Tue, 27 Apr 2010


By Chris Blake
Mufardi Rusli’s neighbors hunch over tables covered in brightly colored fabric, the whirring of their sewing machines echoing across this Jakarta neighborhood. For Mufardi, the sound is a bitter reminder of the $2 line of jackets that bankrupted him, costing him a garment business it took 15 years to build.

He blames himself. He blames the government. But most of all he blames China - specifically, the flood of cheap clothing that has poured into Indonesia this year under a free-trade agreement between China and its Southeast Asian neighbors.

The new competition quickly drove down prices, forcing Mufardi to sell the jackets for less than they cost to make. Within months, he was broke and unable to pay his 22 workers.

The government and many businesses leaders have hailed the pact as an economic boon that will allow the free flow of goods between countries encompassing 1.7 billion people, lowering prices for consumers and offering new opportunities for producers. The Trade Ministry expects trade between Indonesia and China to double to $50 billion within five years. But some Indonesian industries say their small operations can’t keep up.

“We’re the ones losing this trade war,” Mufardi said, warning that soon his neighbors’ sewing machines will follow his into silence.

The deal between China and six founding members of the Association of Southeast Asian Nations, including Indonesia, went into full effect on Jan. 1, eliminating barriers to investment and trade on 90 percent of products.

The deal is expected to benefit Indonesian industries such as palm oil, rubber, coffee and coal by making it easier for them to feed China’s voracious appetite for commodities. Yet there are other industries - among them textiles and garments, tires, steel and footwear - who say they aren’t ready to go head-to-head with China’s lower-cost producers and have called on the government to delay cutting tariffs on 228 product lines.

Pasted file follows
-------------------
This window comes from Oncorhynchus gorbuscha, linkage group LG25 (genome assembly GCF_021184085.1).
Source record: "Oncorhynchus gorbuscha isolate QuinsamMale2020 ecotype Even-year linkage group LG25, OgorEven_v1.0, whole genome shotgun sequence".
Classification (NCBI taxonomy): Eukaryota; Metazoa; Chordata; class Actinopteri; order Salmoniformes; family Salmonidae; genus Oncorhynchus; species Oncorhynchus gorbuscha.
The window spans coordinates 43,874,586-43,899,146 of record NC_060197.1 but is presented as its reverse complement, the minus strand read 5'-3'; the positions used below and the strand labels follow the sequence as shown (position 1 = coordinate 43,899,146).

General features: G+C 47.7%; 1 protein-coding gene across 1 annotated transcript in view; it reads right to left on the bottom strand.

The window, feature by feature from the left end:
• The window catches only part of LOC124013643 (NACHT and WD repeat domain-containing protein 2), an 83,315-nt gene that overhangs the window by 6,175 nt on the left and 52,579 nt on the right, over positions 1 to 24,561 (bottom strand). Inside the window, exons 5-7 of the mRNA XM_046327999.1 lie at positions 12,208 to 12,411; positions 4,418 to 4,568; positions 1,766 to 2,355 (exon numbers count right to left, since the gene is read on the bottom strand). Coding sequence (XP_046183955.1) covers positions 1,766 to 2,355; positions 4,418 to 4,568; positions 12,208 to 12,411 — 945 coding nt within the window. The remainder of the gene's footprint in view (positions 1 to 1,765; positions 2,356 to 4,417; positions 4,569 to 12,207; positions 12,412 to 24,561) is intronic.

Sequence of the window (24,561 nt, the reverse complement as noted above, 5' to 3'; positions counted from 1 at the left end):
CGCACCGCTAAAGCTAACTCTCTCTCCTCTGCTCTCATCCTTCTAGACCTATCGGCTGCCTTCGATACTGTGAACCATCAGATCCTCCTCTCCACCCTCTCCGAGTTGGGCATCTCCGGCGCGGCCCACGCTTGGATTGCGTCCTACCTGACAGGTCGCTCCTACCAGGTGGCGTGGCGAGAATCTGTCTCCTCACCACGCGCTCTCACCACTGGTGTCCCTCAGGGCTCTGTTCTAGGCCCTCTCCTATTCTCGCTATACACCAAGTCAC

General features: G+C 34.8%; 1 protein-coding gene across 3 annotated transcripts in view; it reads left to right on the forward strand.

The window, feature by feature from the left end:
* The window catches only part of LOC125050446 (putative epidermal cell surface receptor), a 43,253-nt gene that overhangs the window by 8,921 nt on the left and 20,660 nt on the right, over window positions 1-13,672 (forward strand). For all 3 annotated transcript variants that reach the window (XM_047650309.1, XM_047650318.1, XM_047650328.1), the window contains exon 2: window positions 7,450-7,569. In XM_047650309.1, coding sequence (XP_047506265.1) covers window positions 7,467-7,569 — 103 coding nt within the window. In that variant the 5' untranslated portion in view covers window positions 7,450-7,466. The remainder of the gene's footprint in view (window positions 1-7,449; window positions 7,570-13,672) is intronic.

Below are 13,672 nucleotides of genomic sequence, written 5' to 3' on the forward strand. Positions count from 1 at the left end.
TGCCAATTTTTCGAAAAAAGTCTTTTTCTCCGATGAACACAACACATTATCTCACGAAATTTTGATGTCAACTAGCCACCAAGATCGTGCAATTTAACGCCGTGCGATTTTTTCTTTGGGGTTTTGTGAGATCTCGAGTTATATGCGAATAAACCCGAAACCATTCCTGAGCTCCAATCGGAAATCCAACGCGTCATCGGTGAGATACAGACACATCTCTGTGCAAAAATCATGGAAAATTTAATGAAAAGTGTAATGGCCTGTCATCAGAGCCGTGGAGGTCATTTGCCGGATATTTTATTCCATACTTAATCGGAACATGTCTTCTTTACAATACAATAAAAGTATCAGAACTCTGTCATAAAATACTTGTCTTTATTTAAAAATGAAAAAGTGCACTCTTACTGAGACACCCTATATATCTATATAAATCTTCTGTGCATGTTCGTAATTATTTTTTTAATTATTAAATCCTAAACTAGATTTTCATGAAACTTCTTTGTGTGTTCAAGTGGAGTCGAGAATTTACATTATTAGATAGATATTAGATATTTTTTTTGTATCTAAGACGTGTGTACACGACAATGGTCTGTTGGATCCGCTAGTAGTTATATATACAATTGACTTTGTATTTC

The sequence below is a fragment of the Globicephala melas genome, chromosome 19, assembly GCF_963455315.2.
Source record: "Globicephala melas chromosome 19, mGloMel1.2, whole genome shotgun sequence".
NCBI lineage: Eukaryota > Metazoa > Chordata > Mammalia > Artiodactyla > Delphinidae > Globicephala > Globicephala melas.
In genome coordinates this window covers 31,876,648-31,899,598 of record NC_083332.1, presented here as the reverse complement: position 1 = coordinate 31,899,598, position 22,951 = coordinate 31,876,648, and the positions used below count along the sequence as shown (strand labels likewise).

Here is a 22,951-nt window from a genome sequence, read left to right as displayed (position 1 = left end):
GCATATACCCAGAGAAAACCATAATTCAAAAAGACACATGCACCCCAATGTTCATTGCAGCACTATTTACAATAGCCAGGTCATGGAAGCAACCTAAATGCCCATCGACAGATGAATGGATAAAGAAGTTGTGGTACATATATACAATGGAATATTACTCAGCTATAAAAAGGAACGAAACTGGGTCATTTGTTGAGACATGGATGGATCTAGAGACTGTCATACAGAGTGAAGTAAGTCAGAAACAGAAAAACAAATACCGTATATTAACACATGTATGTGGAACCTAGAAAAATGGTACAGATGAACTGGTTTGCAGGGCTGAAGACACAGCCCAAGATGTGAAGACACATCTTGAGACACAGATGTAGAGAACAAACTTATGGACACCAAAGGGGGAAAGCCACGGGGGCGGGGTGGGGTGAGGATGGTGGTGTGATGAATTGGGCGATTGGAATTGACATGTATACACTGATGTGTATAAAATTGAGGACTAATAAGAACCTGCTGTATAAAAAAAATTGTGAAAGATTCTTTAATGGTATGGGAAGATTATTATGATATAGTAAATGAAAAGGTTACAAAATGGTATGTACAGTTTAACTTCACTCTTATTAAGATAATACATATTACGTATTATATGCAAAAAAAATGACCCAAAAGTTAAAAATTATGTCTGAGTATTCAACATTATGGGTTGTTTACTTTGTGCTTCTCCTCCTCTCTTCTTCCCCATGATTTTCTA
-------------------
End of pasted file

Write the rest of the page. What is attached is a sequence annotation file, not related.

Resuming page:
Baso Rukmana, chairman of Indonesia’s National Workers Union, predicted the trade deal would drastically increase unemployment in labor-intensive industries, with up to 7 million jobs lost. Baso’s estimate of job losses couldn’t be corroborated by other sources.

Manpower Minister Muhaimin Iskandar said the government doesn’t have figures on how many people could lose their jobs but has set up a task force to monitor the impact.

“We realize now that Indonesia is not yet quite able to compete in global markets with a full commitment to free trade. But we should not be left behind other ASEAN countries in facing global trade competition.”

While some analysts believe the impact of the deal so far has been relatively positive it is too soon to say how it will fully play out. Still, early trends on who will be hardest hit are clear.

“The main losers in Indonesia would be the low-skilled workers and the sectors that produce low-end products, mainly the textile sectors,” said Maria Patrikainen, an Indonesia analyst with IHS Global Insight in London.

That would describe much of Kalibata, a working class neighborhood in south Jakarta that is home to an estimated 3,000 small garment businesses. The area is a warren of winding lanes, each lined with tiny brick and concrete buildings that double as both homes and factories.

One of the larger ones is that of 62-year-old Daris, whose front yard is a mess of cutting tables, sewing machines, bolts of fabric and stacks of children’s shirts, skirts and hoodies in every colour of the rainbow.

Daris said his business has been decimated since the trade deal went into effect. A year ago he was selling market traders 1,800 bundles of clothes each week for a net profit of about $330. This year he said demand and profit has plummeted as those same traders load up on cheaper Chinese made clothes selling for 25 percent less. He said he’s lucky to sell 600 bundles a week.

Trade Minister Mari Elka Pangestu has acknowledged that many industries have valid concerns and ways should be found to help them.

But she says Indonesia’s textile industry needs to become more competitive. The government would do its part to address any unfair competition and work toward better remedies, Mari said.

“In a way there is this underlying, perhaps unfounded, fear that Oh we’re not ready, we’re going to be unable to compete.’ When you talk it through and you look at the numbers it’s not as bad as it turns out to be in terms of perceptions.”